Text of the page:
Chapter 23 continues the argument and Paul’s ability to preach the gospel. Paul argues that he has remained free from guilt. He is ordered to be struck. Paul brings out that it is unlawful to be ordered to be struck. Then Paul finds out it was the High Priest that orders him to be struck.
Paul’s response gives us a look into the time he is in and about his character. Paul says, “Brothers, I did not realize he was the high priest. For it is written, ‘you shall not curse a ruler of your people’” (Acts 23:5). The first thing I notice is that Paul is open to being corrected. Paul was accusing Ananias for having him struck when Ananias did not have the authority to do so, but then finds out he did. Paul has the humility to be open to the truths that are presented to him. Not so with the “fact checkers” of today. Most people are more interested in finding a way to justify themselves by finding facts rather than looking at the truth. What’s the difference? Facts are small pieces of the truth that people use to twist to fit into what they want to believe. Facts, therefore, might only be partially true. As the old saying goes, “Some of the best lies are hidden by partial truths.”
Truth has all the facts and tells the whole story. Facts are easily twisted and interpreted to one’s own agenda. Truth is not as easily twisted, but it is done. It might be a fact that Fr Barr slammed his car door and walked away. Two people may be standing next to each other watching this happen. The one says to the other, “Boy, did you see how angry Fr Barr was? He just slammed his door and walked away in a huff!” But the truth may be that Fr Barr’s car door needs to be oiled so he can close it better. Truth is so important. It can really help avoid arguments.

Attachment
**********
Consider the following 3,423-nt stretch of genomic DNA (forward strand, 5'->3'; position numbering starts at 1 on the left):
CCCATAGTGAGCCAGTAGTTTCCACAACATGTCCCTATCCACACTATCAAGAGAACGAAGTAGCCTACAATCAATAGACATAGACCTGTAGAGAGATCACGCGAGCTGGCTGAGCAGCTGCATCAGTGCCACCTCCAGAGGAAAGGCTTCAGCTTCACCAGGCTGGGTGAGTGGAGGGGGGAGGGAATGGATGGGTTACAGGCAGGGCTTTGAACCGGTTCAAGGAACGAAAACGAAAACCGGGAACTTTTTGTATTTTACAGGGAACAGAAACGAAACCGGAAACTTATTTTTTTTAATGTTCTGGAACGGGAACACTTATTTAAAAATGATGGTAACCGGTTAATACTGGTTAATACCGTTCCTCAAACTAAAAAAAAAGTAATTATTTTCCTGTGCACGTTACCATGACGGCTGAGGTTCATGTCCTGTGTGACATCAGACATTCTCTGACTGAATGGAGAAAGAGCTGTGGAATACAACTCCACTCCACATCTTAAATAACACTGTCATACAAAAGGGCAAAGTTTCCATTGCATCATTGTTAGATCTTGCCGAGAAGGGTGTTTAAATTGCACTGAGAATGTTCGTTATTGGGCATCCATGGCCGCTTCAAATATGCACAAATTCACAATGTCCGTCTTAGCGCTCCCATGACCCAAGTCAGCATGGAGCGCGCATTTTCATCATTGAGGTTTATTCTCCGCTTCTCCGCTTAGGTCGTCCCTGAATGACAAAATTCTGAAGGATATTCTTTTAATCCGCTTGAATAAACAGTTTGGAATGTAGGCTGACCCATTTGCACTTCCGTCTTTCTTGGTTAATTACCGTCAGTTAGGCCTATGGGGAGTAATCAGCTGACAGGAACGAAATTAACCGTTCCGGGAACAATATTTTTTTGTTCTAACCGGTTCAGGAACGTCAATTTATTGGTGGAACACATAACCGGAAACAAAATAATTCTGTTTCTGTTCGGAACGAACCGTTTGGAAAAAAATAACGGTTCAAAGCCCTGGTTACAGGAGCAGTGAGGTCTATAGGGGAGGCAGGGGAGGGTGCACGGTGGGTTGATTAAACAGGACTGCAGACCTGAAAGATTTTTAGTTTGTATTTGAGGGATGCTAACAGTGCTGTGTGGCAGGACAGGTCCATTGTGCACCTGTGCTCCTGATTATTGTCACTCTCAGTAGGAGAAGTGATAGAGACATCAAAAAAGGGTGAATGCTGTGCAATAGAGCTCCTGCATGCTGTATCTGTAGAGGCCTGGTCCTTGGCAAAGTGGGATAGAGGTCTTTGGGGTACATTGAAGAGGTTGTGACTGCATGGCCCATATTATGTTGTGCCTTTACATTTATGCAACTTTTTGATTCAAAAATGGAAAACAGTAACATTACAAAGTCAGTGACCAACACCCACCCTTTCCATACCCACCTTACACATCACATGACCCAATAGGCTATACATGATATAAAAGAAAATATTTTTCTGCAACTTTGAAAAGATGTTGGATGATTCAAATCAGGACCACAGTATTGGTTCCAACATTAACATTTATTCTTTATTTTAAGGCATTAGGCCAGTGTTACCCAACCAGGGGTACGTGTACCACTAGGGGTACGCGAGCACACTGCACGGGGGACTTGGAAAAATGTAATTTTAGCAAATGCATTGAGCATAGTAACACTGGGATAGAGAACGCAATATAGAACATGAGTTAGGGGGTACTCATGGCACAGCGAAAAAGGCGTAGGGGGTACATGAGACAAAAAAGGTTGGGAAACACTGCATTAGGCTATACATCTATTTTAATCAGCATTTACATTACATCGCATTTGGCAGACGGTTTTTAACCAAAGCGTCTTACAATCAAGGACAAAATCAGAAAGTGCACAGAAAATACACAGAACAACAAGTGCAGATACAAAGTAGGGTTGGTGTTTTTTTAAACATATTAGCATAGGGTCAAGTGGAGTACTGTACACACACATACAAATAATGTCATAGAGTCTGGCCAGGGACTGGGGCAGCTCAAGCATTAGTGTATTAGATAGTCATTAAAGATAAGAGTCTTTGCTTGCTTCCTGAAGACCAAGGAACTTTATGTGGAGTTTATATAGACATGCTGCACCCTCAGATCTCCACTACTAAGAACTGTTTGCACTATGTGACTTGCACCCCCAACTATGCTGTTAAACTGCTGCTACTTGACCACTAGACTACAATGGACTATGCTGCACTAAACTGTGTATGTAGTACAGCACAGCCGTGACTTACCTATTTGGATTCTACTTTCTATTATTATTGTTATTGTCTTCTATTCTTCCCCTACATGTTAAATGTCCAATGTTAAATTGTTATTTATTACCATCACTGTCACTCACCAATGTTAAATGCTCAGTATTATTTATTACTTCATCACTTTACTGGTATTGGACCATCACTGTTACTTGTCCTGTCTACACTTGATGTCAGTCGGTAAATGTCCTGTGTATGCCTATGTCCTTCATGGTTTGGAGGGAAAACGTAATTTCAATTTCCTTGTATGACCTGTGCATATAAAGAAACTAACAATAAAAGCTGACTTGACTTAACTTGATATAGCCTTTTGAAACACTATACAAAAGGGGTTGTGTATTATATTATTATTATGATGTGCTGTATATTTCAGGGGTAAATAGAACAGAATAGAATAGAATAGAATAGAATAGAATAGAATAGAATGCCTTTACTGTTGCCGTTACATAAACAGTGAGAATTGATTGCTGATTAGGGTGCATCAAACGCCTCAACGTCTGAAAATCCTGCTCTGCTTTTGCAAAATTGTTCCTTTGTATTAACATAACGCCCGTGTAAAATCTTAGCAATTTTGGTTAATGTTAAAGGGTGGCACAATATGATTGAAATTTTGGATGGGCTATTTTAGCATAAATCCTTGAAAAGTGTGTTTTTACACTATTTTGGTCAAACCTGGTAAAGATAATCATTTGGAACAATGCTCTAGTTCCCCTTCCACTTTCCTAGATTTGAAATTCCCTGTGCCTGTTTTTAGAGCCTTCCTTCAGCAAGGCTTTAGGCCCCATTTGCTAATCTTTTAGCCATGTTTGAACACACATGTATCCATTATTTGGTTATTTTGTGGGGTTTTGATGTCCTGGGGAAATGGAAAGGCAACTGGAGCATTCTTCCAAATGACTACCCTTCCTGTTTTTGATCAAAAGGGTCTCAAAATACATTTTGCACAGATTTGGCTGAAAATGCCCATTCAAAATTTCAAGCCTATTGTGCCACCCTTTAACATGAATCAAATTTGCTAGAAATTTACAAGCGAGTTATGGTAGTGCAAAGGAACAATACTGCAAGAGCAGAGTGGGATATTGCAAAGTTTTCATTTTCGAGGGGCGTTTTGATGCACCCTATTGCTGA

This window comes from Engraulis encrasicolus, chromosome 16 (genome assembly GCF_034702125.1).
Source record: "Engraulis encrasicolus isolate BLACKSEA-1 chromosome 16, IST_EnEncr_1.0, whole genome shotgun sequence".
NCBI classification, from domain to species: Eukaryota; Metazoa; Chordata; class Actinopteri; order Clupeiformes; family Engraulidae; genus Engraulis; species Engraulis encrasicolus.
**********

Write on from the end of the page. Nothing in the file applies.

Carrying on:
Paul acknowledges that the High Priest has the right to judge him as being worthy of being hit. He even quotes it from Scripture, “you shall not curse a ruler of your people” (v5 & Ex 22:27). I doubt Paul would interpret this Bible quote wrongly, especially since he does not benefit from it. It shows that this was a common thought.
Realizing the situation of having the Sadducees arresting him and the Pharisees come into the debate, he uses it to his advantage. “Sadducees say that there is no resurrection or angels or spirits, while the Pharisees acknowledge all three” (v8). Paul argues that the Sadducees have him arrested based on the teaching of the resurrection. The Sadducees do not deny it but engage their argument with the Pharisees. The Roman commander is worried that Paul is going to be torn into pieces in this argument, so he sends troops to get him out of there. The next day Jesus appears to him and tells him where he will witness for the faith, “For just as you have borne witness to my cause in Jerusalem, so you must also bear witness in Rome” (v11). Paul’s course is set.
Evidently, Paul had a sister, and she had a son (v16) who knew of a plot to kill Paul. When he told Paul, Paul told the son to talk to the commander. The commander then responded by sending Paul to Caesarea with his troops (v17-24). Now he was in the governor’s hands. They had to wait for Paul’s accusers to get there before a decision would be made. Paul, if he escapes, will likely be found and killed. If he stays, his future would be uncertain except for what Jesus told him, that he would witness for His cause. And so he does.